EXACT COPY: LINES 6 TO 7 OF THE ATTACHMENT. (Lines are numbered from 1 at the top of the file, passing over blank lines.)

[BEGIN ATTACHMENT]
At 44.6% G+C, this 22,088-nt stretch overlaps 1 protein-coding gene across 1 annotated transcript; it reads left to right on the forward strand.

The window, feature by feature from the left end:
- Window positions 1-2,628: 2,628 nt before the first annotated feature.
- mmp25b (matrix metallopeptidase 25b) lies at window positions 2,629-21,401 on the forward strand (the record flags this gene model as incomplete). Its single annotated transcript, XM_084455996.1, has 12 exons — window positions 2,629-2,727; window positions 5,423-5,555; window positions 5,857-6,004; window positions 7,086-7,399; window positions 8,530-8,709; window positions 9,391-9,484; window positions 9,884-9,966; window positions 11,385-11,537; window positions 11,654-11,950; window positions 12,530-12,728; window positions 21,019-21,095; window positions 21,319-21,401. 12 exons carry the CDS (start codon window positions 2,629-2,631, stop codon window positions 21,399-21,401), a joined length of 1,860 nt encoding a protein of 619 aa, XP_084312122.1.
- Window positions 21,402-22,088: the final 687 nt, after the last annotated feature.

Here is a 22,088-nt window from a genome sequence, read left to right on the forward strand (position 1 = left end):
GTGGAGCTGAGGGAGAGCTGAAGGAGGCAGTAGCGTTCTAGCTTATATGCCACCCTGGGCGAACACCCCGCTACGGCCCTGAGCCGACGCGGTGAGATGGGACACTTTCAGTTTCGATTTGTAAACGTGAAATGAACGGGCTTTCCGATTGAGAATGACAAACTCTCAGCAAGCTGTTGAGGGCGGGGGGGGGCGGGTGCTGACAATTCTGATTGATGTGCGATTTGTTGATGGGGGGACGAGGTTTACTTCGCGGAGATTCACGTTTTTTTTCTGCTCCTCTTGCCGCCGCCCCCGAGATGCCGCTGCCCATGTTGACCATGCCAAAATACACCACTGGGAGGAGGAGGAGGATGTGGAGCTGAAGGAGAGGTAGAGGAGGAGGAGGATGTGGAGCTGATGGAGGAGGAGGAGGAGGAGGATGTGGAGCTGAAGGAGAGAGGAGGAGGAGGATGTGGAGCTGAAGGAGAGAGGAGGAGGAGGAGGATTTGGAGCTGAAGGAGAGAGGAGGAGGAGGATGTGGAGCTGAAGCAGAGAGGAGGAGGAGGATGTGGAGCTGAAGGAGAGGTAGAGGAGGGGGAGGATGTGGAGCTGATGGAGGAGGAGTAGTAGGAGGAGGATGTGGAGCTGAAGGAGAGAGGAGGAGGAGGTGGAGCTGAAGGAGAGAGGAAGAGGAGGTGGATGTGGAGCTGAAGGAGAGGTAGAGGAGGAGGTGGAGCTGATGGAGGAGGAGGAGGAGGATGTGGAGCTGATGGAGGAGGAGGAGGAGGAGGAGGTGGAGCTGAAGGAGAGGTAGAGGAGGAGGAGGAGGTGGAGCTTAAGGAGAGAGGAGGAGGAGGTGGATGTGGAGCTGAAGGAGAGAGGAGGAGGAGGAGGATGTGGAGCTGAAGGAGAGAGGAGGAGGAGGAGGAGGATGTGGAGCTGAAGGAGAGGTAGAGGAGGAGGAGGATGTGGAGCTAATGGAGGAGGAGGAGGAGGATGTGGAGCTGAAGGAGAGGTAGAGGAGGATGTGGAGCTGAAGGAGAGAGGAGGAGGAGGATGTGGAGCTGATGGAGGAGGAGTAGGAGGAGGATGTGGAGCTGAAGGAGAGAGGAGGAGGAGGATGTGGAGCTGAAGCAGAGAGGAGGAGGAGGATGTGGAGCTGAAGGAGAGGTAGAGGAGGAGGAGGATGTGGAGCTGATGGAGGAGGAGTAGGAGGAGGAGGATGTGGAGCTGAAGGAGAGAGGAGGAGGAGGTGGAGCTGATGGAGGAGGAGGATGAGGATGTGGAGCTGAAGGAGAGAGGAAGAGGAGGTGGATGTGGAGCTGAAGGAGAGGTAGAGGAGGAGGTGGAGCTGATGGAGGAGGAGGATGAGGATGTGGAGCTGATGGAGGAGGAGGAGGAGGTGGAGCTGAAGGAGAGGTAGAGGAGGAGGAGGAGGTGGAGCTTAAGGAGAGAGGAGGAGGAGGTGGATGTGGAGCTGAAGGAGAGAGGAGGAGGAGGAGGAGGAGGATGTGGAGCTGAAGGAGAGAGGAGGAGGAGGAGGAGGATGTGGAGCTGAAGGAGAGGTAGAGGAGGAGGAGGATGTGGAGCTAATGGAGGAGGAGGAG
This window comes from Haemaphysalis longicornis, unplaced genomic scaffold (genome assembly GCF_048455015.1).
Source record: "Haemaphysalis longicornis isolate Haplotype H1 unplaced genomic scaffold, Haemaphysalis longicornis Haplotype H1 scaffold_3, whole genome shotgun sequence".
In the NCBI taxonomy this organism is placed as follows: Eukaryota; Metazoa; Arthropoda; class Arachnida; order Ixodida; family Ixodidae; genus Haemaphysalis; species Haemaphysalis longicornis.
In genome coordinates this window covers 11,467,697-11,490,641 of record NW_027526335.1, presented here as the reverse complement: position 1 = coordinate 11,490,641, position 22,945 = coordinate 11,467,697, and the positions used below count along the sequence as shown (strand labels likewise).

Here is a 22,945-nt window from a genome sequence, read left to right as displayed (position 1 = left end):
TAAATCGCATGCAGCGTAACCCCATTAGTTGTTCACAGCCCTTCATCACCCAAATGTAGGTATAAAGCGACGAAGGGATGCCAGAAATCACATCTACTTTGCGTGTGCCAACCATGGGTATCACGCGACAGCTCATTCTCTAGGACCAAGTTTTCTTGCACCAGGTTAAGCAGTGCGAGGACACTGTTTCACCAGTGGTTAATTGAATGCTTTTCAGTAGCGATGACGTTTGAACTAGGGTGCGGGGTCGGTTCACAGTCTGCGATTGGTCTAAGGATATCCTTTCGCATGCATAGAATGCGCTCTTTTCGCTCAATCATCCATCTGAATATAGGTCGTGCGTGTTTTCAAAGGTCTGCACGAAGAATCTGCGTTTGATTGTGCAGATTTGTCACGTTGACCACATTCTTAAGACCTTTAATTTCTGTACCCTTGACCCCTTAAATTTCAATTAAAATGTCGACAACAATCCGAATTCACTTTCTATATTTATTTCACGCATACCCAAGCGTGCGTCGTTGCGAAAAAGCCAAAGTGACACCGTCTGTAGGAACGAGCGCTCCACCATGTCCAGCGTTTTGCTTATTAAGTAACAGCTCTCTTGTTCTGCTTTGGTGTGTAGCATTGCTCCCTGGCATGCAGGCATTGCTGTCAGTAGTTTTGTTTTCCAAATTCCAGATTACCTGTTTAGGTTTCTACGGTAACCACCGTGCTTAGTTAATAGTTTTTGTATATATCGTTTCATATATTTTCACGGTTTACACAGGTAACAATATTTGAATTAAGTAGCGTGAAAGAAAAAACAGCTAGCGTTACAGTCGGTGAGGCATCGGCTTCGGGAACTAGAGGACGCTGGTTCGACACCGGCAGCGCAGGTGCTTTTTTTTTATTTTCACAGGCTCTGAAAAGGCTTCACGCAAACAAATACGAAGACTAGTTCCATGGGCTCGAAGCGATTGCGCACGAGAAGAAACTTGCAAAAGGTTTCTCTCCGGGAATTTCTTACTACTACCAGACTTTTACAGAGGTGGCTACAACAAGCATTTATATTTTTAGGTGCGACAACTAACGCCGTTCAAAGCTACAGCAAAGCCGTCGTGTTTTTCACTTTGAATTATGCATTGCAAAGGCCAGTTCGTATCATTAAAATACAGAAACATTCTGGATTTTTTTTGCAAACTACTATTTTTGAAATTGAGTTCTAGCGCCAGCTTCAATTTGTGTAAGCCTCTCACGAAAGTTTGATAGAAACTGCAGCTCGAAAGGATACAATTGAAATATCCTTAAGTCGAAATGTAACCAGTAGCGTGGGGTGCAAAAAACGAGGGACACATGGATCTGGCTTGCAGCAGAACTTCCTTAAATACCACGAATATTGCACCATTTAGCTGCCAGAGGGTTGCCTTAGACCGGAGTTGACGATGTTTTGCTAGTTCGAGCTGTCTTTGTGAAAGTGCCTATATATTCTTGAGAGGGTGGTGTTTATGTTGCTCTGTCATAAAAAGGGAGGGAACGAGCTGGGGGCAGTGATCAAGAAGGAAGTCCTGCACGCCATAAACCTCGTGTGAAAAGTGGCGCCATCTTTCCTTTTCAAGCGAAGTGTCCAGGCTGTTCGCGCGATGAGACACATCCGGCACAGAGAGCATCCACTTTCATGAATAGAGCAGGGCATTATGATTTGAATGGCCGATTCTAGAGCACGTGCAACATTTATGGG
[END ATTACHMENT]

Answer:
Here is a 22,088-nt window from a genome sequence, read left to right on the forward strand (position 1 = left end):
GTGGAGCTGAGGGAGAGCTGAAGGAGGCAGTAGCGTTCTAGCTTATATGCCACCCTGGGCGAACACCCCGCTACGGCCCTGAGCCGACGCGGTGAGATGGGACACTTTCAGTTTCGATTTGTAAACGTGAAATGAACGGGCTTTCCGATTGAGAATGACAAACTCTCAGCAAGCTGTTGAGGGCGGGGGGGGGCGGGTGCTGACAATTCTGATTGATGTGCGATTTGTTGATGGGGGGACGAGGTTTACTTCGCGGAGATTCACGTTTTTTTTCTGCTCCTCTTGCCGCCGCCCCCGAGATGCCGCTGCCCATGTTGACCATGCCAAAATACACCACTGGGAGGAGGAGGAGGATGTGGAGCTGAAGGAGAGGTAGAGGAGGAGGAGGATGTGGAGCTGATGGAGGAGGAGGAGGAGGAGGATGTGGAGCTGAAGGAGAGAGGAGGAGGAGGATGTGGAGCTGAAGGAGAGAGGAGGAGGAGGAGGATTTGGAGCTGAAGGAGAGAGGAGGAGGAGGATGTGGAGCTGAAGCAGAGAGGAGGAGGAGGATGTGGAGCTGAAGGAGAGGTAGAGGAGGGGGAGGATGTGGAGCTGATGGAGGAGGAGTAGTAGGAGGAGGATGTGGAGCTGAAGGAGAGAGGAGGAGGAGGTGGAGCTGAAGGAGAGAGGAAGAGGAGGTGGATGTGGAGCTGAAGGAGAGGTAGAGGAGGAGGTGGAGCTGATGGAGGAGGAGGAGGAGGATGTGGAGCTGATGGAGGAGGAGGAGGAGGAGGAGGTGGAGCTGAAGGAGAGGTAGAGGAGGAGGAGGAGGTGGAGCTTAAGGAGAGAGGAGGAGGAGGTGGATGTGGAGCTGAAGGAGAGAGGAGGAGGAGGAGGATGTGGAGCTGAAGGAGAGAGGAGGAGGAGGAGGAGGATGTGGAGCTGAAGGAGAGGTAGAGGAGGAGGAGGATGTGGAGCTAATGGAGGAGGAGGAGGAGGATGTGGAGCTGAAGGAGAGGTAGAGGAGGATGTGGAGCTGAAGGAGAGAGGAGGAGGAGGATGTGGAGCTGATGGAGGAGGAGTAGGAGGAGGATGTGGAGCTGAAGGAGAGAGGAGGAGGAGGATGTGGAGCTGAAGCAGAGAGGAGGAGGAGGATGTGGAGCTGAAGGAGAGGTAGAGGAGGAGGAGGATGTGGAGCTGATGGAGGAGGAGTAGGAGGAGGAGGATGTGGAGCTGAAGGAGAGAGGAGGAGGAGGTGGAGCTGATGGAGGAGGAGGATGAGGATGTGGAGCTGAAGGAGAGAGGAAGAGGAGGTGGATGTGGAGCTGAAGGAGAGGTAGAGGAGGAGGTGGAGCTGATGGAGGAGGAGGATGAGGATGTGGAGCTGATGGAGGAGGAGGAGGAGGTGGAGCTGAAGGAGAGGTAGAGGAGGAGGAGGAGGTGGAGCTTAAGGAGAGAGGAGGAGGAGGTGGATGTGGAGCTGAAGGAGAGAGGAGGAGGAGGAGGAGGAGGATGTGGAGCTGAAGGAGAGAGGAGGAGGAGGAGGAGGATGTGGAGCTGAAGGAGAGGTAGAGGAGGAGGAGGATGTGGAGCTAATGGAGGAGGAGGAG